The Best and Worst Run States in America: A Survey of All 50

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6. Utah
> Debt per capita:
$2,395 (16th lowest)
> Credit rating (S&P/Moody’s): AAA/Aaa
> Unemployment rate: 3.6% (7th lowest)
> Median household income: $60,922 (13th highest)
> Poverty rate: 11.7% (11th lowest)

With a top credit rating from both S&P and Moody’s, Utah is one of the best-run states in the country. Each year, Utah spends 46% of its budget on education — no state allocates a larger share. Greater investments in education lead to better outcomes down the road. Only 11.7% of Utah residents live in poverty, one of the lowest rates of any state and significantly lower than the 15.5% national poverty rate. Lower poverty rates often accompany higher median incomes, and Utah is no exception. A typical household in the Beehive State earns about $60,922 annually, versus the nationwide median household income of $53,657.

According to an annual report on corruption from The Center for Public Integrity, Utah earns near perfect marks for its budgetary process. With responsible budgetary practices, Utah has assets on hand to cover 80% of all state pensions. The average pension funded ratio among all states is 72%, by contrast.

7. Texas
> Debt per capita:
$1,470 (6th lowest)
> Credit rating (S&P/Moody’s): AAA/Aaa
> Unemployment rate: 4.4% (19th lowest)
> Median household income: $53,035 (23rd highest)
> Poverty rate: 17.2% (tied-12th highest)

Texas is home to close to one-third of all U.S. crude oil reserves — the nation’s largest share. The state is also the leader in oil, natural gas, and electricity production. The state has 27 petroleum refineries within its borders, and it is the only state in the continental U.S. with an independent electric grid.

The state’s abundant natural resources have been exploited since the turn of the 20th century, helping to fuel economic prosperity. However, much of the opportunity has been unevenly distributed, and Texas residents struggle with several poor social outcomes. While the state’s economy and labor force grew faster than all but one other state last year, the state’s Gini coefficient, which measures inequality, is worse than in most states. Also, just 82.2% of adults have a high school diploma, nearly the lowest percentage of any state, and 19.1% of adults do not have health insurance, the highest figure nationwide.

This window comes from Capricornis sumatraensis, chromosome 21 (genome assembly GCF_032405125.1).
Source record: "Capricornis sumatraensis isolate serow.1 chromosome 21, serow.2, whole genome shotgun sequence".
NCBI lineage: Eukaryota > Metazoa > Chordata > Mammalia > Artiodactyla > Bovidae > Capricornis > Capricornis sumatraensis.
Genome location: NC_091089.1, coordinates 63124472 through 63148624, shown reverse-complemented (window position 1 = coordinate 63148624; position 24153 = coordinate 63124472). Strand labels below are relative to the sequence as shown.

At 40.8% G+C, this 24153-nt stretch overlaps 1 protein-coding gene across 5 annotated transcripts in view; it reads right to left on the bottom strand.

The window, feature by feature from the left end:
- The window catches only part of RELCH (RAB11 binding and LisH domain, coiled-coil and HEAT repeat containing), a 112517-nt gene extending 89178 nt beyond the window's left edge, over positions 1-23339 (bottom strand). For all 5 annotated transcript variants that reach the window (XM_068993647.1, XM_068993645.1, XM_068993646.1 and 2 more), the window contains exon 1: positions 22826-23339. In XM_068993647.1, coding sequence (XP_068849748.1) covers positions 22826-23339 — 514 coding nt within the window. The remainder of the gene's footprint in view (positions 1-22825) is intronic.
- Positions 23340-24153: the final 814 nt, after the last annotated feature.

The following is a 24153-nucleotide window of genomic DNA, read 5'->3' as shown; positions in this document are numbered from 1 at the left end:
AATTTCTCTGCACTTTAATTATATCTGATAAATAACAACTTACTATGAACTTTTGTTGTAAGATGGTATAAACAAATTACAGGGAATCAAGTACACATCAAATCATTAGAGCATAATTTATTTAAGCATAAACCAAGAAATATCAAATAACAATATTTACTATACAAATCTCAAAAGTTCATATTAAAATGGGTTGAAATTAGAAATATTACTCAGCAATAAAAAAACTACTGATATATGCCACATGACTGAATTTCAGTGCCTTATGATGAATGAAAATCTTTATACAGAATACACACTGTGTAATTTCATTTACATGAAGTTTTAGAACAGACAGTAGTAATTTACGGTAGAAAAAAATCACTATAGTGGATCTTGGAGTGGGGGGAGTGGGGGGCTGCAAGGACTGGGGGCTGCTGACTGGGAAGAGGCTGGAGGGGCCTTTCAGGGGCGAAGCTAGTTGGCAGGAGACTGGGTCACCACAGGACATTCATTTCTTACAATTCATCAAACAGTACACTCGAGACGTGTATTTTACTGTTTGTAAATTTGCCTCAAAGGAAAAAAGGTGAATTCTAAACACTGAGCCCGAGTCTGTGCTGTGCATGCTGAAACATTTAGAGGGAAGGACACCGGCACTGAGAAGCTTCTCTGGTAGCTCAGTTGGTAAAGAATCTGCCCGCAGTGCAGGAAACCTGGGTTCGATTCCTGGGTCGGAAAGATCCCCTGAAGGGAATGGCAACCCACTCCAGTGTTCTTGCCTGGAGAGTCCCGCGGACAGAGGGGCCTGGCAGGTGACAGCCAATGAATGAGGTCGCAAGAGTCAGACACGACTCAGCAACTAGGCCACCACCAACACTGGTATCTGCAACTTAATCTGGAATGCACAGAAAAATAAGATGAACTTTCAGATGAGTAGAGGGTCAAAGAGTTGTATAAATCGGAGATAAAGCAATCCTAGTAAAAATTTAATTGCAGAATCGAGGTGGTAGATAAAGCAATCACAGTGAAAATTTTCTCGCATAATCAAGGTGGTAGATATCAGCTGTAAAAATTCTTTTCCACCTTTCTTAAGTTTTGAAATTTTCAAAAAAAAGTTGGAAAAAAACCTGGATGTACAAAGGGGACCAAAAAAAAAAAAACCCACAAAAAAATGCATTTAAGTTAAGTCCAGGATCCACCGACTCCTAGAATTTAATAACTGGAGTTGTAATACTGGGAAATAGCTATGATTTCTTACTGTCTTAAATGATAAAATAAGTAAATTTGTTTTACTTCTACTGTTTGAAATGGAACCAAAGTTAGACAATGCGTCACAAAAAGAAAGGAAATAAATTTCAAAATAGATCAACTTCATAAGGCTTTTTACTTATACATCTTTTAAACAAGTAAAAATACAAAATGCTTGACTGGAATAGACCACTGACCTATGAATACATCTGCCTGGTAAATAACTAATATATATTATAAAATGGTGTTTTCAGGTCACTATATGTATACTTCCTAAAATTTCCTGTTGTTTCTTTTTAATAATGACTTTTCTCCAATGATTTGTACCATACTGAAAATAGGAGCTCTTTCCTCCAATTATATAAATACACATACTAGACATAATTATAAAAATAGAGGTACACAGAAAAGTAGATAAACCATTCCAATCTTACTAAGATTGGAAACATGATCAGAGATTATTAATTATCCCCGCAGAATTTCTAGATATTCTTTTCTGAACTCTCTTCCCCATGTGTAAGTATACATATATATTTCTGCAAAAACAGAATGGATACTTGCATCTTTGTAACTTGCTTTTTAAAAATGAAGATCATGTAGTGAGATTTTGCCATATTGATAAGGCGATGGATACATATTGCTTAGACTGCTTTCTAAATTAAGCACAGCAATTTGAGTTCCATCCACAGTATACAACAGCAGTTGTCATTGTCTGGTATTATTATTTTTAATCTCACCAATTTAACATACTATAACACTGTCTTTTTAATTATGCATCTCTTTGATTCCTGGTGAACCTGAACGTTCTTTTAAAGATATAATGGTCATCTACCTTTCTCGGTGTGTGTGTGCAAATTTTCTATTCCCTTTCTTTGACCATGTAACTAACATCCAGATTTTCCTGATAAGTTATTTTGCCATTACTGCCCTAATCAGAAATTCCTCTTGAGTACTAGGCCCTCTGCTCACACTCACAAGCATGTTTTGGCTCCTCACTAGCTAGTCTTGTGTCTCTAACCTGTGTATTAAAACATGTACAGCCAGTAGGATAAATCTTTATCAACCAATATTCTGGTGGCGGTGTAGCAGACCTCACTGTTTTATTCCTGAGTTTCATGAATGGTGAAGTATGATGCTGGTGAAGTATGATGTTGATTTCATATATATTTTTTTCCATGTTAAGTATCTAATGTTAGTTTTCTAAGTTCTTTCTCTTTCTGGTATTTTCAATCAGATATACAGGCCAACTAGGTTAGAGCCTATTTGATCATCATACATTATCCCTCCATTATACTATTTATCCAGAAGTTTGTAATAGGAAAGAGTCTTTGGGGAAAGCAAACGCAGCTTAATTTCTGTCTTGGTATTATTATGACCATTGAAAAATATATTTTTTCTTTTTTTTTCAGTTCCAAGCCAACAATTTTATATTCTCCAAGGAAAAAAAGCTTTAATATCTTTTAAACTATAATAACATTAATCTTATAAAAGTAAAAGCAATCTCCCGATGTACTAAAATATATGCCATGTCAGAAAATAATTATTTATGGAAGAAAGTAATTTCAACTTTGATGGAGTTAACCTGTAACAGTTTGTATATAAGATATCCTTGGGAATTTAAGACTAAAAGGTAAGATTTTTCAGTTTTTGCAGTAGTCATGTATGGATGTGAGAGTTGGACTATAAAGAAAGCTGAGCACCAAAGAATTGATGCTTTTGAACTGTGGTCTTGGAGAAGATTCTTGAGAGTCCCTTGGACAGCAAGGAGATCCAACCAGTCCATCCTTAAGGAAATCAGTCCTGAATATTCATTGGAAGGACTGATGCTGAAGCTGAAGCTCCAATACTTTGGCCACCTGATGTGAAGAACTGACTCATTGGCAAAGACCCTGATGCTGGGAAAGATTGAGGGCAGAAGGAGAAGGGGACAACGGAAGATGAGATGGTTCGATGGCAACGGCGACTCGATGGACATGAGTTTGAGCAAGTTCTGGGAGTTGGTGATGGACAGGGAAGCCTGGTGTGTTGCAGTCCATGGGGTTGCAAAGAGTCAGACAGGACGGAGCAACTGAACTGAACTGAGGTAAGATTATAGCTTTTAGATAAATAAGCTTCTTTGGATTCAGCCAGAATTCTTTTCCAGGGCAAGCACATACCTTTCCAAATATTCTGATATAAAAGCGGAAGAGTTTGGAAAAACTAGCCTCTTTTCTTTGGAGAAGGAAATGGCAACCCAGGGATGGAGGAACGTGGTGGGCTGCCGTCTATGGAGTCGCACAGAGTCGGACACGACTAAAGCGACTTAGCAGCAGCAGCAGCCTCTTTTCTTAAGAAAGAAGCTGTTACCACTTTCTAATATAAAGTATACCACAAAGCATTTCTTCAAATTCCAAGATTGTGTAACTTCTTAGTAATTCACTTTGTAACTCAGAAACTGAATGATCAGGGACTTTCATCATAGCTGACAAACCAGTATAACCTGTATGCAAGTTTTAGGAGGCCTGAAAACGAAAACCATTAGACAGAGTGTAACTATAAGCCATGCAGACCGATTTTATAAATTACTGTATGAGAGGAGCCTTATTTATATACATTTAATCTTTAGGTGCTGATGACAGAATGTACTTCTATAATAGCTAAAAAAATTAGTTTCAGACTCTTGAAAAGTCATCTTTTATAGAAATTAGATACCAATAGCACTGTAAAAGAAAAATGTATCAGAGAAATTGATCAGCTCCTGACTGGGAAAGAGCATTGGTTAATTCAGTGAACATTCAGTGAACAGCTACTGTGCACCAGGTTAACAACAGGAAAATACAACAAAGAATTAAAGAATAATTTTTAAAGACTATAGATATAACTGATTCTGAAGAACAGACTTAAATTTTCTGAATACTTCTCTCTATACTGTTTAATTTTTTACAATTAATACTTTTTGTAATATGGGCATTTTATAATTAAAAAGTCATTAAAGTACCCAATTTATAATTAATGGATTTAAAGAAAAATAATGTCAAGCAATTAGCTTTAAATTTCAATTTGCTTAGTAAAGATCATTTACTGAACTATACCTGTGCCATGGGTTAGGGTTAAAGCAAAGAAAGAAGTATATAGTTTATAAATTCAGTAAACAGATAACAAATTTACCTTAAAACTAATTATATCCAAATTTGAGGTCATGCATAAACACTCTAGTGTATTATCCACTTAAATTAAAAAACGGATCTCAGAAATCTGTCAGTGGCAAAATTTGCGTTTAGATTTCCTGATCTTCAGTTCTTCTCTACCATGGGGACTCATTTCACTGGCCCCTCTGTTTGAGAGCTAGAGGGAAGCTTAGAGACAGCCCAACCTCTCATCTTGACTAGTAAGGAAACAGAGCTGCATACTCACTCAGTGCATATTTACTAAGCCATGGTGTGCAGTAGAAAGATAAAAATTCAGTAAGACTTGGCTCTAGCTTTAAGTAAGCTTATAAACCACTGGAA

8. Colorado
> Debt per capita:
$3,045 (21st lowest)
> Credit rating (S&P/Moody’s): AA/Aa1
> Unemployment rate: 3.8% (10th lowest)
> Median household income: $61,303 (12th highest)
> Poverty rate: 12.0% (13th lowest)

Moving up from last year’s ranking as the 17th best-run state, Colorado is one of the most competently managed states in the country today. Colorado stands out primarily in educational investment and educational outcomes. More than 38% of adults in the state have earned a bachelor’s degree, the highest share in the country after Massachusetts. Additionally, 14.3% of Colorado adults have a professional or graduate degree, a larger share than the 11.4% of adults nationwide. It is perhaps no coincidence that Colorado allocates a much larger than average percentage of its annual budget to education. While across the country states spend an average of 35.6% of their total budget on education, education spending accounts for 40.9% of Colorado’s total annual expenditure.